However, it must be acknowledged that the unregenerate exegete cannot come to the text in a purely “scientific” way because his presuppositions will taint his methodology and will not allow for the Bible’s claim to be the voice of God. His comprehension will be flawed and be limited as he or she seeks to understand the fact of the text in light of their intended meaning.
Different from a raw knowledge of the facts of a text’s features and most basic meaning is what can perhaps be referred to as “apprehension.” Apprehension would include in addition to the comprehension of the text the additional aspect of the reception of the meaning of the Word of God in heart and conscience and communicates the intention of the passage and the desired response of the Holy Spirit to those that hear the message “with ears to hear.” This apprehension may include the preacher as well as those who hear the message. Paul wrote about this reception of the Word in 1Thessalonians 2:13, “And we also thank God constantly for this, that when you received the word of God, which you heard from us, you accepted it not as the word of men but as what it really is, the word of God, which is at work in you believers.” (1 Thessalonians 2:13, ESV)
The contrast between the understanding of the biblical text by the unbeliever and the believer is most markedly different in the comparison of these two aspects—comprehension and apprehension.
The inability of unredeemed men to comprehend the meaning of Scripture nor can they hear the revelation of God in any form is expressed in such passages as:
Romans 1:18–20—They are “truth suppressors” and cannot grasp what God has made plain, yet they are without excuse.
1Cor 1:18-25; 2:14—The Word of God is “folly” (Gk. moros) to the world’s wise men. Not only are they foolishness to the natural person, but they are incapable of understanding them.
Eph 4:17-19—Unbelievers are marked as living “in the futility of their minds. They are darkened in their understanding…”
This suppression, mocking and darkened understanding affects some comprehension and prohibits apprehension of the Word of God when it is studied by the unbeliever, no matter his depth of knowledge in biblical studies.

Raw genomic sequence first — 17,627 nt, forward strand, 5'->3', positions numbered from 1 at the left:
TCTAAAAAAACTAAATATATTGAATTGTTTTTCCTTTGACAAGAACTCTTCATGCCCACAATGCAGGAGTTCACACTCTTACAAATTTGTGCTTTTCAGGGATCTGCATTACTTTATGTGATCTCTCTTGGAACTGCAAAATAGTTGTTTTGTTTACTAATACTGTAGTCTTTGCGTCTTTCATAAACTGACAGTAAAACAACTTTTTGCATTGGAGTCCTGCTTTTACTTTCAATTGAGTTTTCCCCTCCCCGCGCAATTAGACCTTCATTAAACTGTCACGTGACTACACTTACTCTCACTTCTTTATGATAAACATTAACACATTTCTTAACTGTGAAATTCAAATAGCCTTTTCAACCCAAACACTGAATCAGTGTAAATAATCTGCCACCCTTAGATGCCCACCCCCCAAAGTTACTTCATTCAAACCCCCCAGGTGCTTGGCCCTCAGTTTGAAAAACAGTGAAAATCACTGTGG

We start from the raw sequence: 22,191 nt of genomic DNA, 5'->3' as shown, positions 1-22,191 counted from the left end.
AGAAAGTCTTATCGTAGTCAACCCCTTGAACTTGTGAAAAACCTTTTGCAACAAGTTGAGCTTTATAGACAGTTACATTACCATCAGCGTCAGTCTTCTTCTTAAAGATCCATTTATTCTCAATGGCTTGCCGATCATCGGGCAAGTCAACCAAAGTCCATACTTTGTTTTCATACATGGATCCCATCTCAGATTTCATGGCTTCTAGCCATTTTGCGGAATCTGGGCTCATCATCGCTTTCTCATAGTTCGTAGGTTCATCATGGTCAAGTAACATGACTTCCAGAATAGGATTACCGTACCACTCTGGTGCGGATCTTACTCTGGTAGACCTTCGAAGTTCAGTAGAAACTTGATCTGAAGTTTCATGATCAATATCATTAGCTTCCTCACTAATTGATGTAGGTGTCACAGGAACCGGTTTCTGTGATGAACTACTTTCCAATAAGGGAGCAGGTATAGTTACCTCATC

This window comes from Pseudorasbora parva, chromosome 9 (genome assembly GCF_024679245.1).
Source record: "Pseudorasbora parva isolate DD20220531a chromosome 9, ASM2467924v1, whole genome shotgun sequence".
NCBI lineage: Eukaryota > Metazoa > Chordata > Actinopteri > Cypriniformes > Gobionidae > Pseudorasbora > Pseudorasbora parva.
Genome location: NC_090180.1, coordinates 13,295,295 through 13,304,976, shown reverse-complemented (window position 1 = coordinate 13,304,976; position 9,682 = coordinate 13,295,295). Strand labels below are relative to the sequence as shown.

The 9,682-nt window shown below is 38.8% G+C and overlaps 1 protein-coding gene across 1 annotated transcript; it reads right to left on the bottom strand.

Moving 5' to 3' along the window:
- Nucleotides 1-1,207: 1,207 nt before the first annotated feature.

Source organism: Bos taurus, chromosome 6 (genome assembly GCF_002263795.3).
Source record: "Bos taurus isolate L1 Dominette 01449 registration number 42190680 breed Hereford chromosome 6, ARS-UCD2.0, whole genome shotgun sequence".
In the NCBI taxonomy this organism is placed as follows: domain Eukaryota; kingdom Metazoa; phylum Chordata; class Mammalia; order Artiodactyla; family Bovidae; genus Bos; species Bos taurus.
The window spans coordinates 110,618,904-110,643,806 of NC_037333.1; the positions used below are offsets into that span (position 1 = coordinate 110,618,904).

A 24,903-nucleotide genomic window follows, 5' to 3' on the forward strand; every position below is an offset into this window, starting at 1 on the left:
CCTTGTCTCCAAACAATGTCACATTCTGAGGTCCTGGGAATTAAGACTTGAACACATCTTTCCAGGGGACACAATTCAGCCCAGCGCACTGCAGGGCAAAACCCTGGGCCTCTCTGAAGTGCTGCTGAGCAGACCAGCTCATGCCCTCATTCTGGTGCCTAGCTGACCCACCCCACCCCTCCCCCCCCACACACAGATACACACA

Biblical Examples of Comprehension without Apprehension
The murderous Jews who searched the Scriptures but could not accept Jesus as the Christ—John 5:18, 39-47
The indifferent chief priests and scribes who had no apparent desire to seek the Christ-child in spite of knowing some were seeking his birthplace—Matt 2:1-6
The ignorant, yet searching Ethiopian who studied the prophet Isaiah but could not find Christ on his own—Acts 8:26-30
The missing element that links Comprehension and joins exegesis to the heart is the Holy Spirit’s work of illumination.
Comprehension and the Work of the Preacher
“Exegetical imprecision is the mother of liberal theology. When pastors can no longer articulate and defend doctrine by a reasonable and careful appeal to the original meaning of Biblical texts, they will tend to become closed-minded traditionalists who clutch their inherited ideas, or open-ended pluralists who don’t put much stock in doctrinal formulations. In both cases the succeeding generations will be theologically impoverished and susceptible to error.”—John Piper
It is necessary to state that the necessity of Holy Spirit working through the believer for the comprehension of the biblical text does not guarantee that the interpretation of the text is the correct one. Many passages in the Bible have been a matter of debate by believers and Christian scholars for centuries. Simply because the Holy Spirit is present does not automatically mean that serious exegetical study is not required, nor that such study guarantees the outcome of that study.
However, without Spirit dependent exegesis and the careful application of hermeneutical principles, the correct understanding of any given passage of Scripture will not be able to correctly interpret the passage as the Holy Spirit intended it to the original audience then applied to the present audience being addressed.
Accuracy with the biblical text assures that the message of the Scripture is understood accurately, but the work of the Holy Spirit is not complete. He must still work to bring about the apprehension of the message he intends.
Apprehension and the Work of the Preacher